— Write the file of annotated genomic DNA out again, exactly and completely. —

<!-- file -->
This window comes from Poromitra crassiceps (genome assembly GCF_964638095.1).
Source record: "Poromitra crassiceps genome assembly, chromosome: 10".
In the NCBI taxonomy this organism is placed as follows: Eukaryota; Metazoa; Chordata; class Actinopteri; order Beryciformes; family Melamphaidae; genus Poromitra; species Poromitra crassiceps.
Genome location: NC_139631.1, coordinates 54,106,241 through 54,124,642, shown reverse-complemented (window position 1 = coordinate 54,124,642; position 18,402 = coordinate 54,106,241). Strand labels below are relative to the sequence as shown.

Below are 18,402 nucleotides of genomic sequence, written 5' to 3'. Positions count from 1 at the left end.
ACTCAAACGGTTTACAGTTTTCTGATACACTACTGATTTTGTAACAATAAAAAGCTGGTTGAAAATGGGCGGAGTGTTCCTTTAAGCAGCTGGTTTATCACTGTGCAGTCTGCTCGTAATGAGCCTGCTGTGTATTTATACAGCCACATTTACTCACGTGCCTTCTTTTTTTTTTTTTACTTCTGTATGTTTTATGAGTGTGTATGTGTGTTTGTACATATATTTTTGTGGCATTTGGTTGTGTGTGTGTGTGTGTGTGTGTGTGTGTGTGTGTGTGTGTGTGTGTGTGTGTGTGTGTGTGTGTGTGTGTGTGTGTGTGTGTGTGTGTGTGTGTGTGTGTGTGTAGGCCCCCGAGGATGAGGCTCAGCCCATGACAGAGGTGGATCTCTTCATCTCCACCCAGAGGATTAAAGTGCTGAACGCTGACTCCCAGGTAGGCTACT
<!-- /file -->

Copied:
This window comes from Poromitra crassiceps (genome assembly GCF_964638095.1).
Source record: "Poromitra crassiceps genome assembly, chromosome: 10".
In the NCBI taxonomy this organism is placed as follows: Eukaryota; Metazoa; Chordata; class Actinopteri; order Beryciformes; family Melamphaidae; genus Poromitra; species Poromitra crassiceps.
Genome location: NC_139631.1, coordinates 54,106,241 through 54,124,642, shown reverse-complemented (window position 1 = coordinate 54,124,642; position 18,402 = coordinate 54,106,241). Strand labels below are relative to the sequence as shown.

Below are 18,402 nucleotides of genomic sequence, written 5' to 3'. Positions count from 1 at the left end.
ACTCAAACGGTTTACAGTTTTCTGATACACTACTGATTTTGTAACAATAAAAAGCTGGTTGAAAATGGGCGGAGTGTTCCTTTAAGCAGCTGGTTTATCACTGTGCAGTCTGCTCGTAATGAGCCTGCTGTGTATTTATACAGCCACATTTACTCACGTGCCTTCTTTTTTTTTTTTTACTTCTGTATGTTTTATGAGTGTGTATGTGTGTTTGTACATATATTTTTGTGGCATTTGGTTGTGTGTGTGTGTGTGTGTGTGTGTGTGTGTGTGTGTGTGTGTGTGTGTGTGTGTGTGTGTGTGTGTGTGTGTGTGTGTGTGTGTGTGTGTGTGTGTGTGTGTGTAGGCCCCCGAGGATGAGGCTCAGCCCATGACAGAGGTGGATCTCTTCATCTCCACCCAGAGGATTAAAGTGCTGAACGCTGACTCCCAGGTAGGCTACT